23. One a penny: Four connected stories. A nice little treat.

24. Angels and demons: Definitely liked this one. Very well-written.

25. Prem ki chasni: Translation of an old hindi classic. Well done Harsh. You won’t get a review harsh!

26. The Postman: Thought it would be an emotional story, turned out to be a funny tale. P.S. I hate the idea of writing a moral (which this one has) at the end of a story. Just a personal thing though. Feels like reading a secondary English grammar book.

Overall, a should be read book. Can’t say must-read. But compared to tons of other anthologies, this will give a far better experience.

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[Recently Read] Memoirs of Love

Memoirs Of LoveMemoirs Of Love

Edited by Arkaprava De and Jonali Karmakar

Completed this book a few days ago. A really compact and wonderful book. This book contains a collection of 20 love stories set in recent India and with theme of pain or joy in love which have an indelible imprint in our memory. That’s why the title ‘Memoirs of Love’. Now, let me go straight into stories. Not all the stories are awesome here and so I’ll point my favourites from the collection.

         Memoirs of Love

1. Love letters by Mitali Meelan :
This one is a real gem. A real eye opener. This is really important for it has handled a very sensitive and important topic and that too in a very nostalgic style of love letters. The ending shock is the central attraction of this story.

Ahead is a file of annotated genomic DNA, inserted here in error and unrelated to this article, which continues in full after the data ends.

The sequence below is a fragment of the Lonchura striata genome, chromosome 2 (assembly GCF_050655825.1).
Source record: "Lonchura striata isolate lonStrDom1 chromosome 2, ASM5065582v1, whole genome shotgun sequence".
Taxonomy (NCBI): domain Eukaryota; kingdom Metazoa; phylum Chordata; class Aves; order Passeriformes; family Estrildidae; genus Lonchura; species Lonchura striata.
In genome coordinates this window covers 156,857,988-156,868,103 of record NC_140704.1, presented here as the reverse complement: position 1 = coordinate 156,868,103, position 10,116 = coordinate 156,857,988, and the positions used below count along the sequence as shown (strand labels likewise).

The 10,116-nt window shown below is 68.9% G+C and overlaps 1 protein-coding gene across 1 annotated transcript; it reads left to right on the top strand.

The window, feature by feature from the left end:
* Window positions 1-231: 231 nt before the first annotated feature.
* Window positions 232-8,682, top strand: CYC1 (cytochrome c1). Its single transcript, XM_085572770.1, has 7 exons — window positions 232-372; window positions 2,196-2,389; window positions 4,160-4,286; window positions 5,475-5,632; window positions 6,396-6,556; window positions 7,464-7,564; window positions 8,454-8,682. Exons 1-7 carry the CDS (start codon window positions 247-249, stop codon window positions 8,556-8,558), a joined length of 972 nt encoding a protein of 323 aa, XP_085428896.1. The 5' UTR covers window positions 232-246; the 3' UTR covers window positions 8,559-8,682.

2. The Second Date by A Raja Rahul
Another innovative piece. Imagine you are the famous cupid in heaven and your remembering a love story that you organised and made happen. Got the idea? S, read it as it has real fun elements and an interesting plot.

3. Whispers of the night by Neeti Banga:  

WOW! this one, I love this one. Some literary aspects that matches with my mindset makes it one of my favourites.
a) Characters don’t have any name. (I love this idea. Even my story Dust from a butterfly have nameless characters.)
b) Poetic style. The language is poemlike.
c) Short, compact and emotional story.
What other reason one need to read this story?

4. Macaroons by Aniruddha KR
A very good story on childish love. A story encompassing two generations.

5. A letter from the past by Chandrapal Khasiya:
A fatherly love-story that will make you smile till the end.

6. The ignited passion of long lost emotion by Aparna Mukherjee
A nice love story. The angle with which a known emotion is handled is unique.

7. Rain- elixir of love by Aabha Pandey :
A winner for its language and emotion. A fine story.

8. Memoirs of love by Harshita Goel :
A unique story. How motherly love can become a wonderful experience is the key to this story. Small and nice.

Also stories like Never Again by Kavya Shah ; An Incomplete Heartbeat; Jab we met & A special day will have a special place in my heart.

This book demands a applause for its wonderful collection of love tales that will touch every human being.

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Buy it here